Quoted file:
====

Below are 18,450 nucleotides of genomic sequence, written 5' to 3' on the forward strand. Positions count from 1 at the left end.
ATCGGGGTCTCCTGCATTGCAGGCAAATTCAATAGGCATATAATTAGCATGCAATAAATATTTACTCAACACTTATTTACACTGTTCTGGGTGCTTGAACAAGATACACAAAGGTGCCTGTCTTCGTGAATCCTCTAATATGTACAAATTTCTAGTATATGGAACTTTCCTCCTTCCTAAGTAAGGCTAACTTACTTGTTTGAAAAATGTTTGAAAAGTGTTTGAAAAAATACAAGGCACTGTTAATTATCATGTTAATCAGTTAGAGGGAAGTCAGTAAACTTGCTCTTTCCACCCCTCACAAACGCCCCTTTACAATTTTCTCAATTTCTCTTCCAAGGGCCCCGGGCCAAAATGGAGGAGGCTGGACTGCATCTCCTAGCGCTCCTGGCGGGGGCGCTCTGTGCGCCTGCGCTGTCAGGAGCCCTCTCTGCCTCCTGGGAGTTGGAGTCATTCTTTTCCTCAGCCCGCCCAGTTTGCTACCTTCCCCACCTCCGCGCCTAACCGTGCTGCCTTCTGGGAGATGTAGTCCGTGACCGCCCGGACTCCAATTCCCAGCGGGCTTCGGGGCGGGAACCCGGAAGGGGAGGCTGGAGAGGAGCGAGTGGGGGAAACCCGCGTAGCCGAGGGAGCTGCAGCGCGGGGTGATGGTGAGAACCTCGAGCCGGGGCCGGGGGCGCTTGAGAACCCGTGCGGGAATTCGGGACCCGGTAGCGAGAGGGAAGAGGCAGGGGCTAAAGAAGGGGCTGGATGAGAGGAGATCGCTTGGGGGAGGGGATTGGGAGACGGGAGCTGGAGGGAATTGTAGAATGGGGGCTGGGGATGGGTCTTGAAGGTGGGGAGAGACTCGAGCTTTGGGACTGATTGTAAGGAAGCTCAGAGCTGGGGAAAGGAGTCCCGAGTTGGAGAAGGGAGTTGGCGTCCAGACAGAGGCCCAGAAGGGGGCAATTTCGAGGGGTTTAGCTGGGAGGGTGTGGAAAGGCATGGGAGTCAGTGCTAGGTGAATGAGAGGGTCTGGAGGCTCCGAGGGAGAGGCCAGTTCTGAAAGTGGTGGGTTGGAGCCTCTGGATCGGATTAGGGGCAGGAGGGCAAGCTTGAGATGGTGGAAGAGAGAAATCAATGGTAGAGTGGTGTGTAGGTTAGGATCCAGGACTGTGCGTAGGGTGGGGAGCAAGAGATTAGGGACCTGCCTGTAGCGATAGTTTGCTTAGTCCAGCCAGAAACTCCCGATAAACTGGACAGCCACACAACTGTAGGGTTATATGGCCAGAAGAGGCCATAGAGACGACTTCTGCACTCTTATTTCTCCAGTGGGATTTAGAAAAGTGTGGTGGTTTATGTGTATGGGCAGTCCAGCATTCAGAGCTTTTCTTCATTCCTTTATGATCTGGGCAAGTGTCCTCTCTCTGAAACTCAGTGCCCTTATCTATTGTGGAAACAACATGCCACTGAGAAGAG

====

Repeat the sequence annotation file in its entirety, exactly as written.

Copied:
Below are 18,450 nucleotides of genomic sequence, written 5' to 3' on the forward strand. Positions count from 1 at the left end.
ATCGGGGTCTCCTGCATTGCAGGCAAATTCAATAGGCATATAATTAGCATGCAATAAATATTTACTCAACACTTATTTACACTGTTCTGGGTGCTTGAACAAGATACACAAAGGTGCCTGTCTTCGTGAATCCTCTAATATGTACAAATTTCTAGTATATGGAACTTTCCTCCTTCCTAAGTAAGGCTAACTTACTTGTTTGAAAAATGTTTGAAAAGTGTTTGAAAAAATACAAGGCACTGTTAATTATCATGTTAATCAGTTAGAGGGAAGTCAGTAAACTTGCTCTTTCCACCCCTCACAAACGCCCCTTTACAATTTTCTCAATTTCTCTTCCAAGGGCCCCGGGCCAAAATGGAGGAGGCTGGACTGCATCTCCTAGCGCTCCTGGCGGGGGCGCTCTGTGCGCCTGCGCTGTCAGGAGCCCTCTCTGCCTCCTGGGAGTTGGAGTCATTCTTTTCCTCAGCCCGCCCAGTTTGCTACCTTCCCCACCTCCGCGCCTAACCGTGCTGCCTTCTGGGAGATGTAGTCCGTGACCGCCCGGACTCCAATTCCCAGCGGGCTTCGGGGCGGGAACCCGGAAGGGGAGGCTGGAGAGGAGCGAGTGGGGGAAACCCGCGTAGCCGAGGGAGCTGCAGCGCGGGGTGATGGTGAGAACCTCGAGCCGGGGCCGGGGGCGCTTGAGAACCCGTGCGGGAATTCGGGACCCGGTAGCGAGAGGGAAGAGGCAGGGGCTAAAGAAGGGGCTGGATGAGAGGAGATCGCTTGGGGGAGGGGATTGGGAGACGGGAGCTGGAGGGAATTGTAGAATGGGGGCTGGGGATGGGTCTTGAAGGTGGGGAGAGACTCGAGCTTTGGGACTGATTGTAAGGAAGCTCAGAGCTGGGGAAAGGAGTCCCGAGTTGGAGAAGGGAGTTGGCGTCCAGACAGAGGCCCAGAAGGGGGCAATTTCGAGGGGTTTAGCTGGGAGGGTGTGGAAAGGCATGGGAGTCAGTGCTAGGTGAATGAGAGGGTCTGGAGGCTCCGAGGGAGAGGCCAGTTCTGAAAGTGGTGGGTTGGAGCCTCTGGATCGGATTAGGGGCAGGAGGGCAAGCTTGAGATGGTGGAAGAGAGAAATCAATGGTAGAGTGGTGTGTAGGTTAGGATCCAGGACTGTGCGTAGGGTGGGGAGCAAGAGATTAGGGACCTGCCTGTAGCGATAGTTTGCTTAGTCCAGCCAGAAACTCCCGATAAACTGGACAGCCACACAACTGTAGGGTTATATGGCCAGAAGAGGCCATAGAGACGACTTCTGCACTCTTATTTCTCCAGTGGGATTTAGAAAAGTGTGGTGGTTTATGTGTATGGGCAGTCCAGCATTCAGAGCTTTTCTTCATTCCTTTATGATCTGGGCAAGTGTCCTCTCTCTGAAACTCAGTGCCCTTATCTATTGTGGAAACAACATGCCACTGAGAAGAG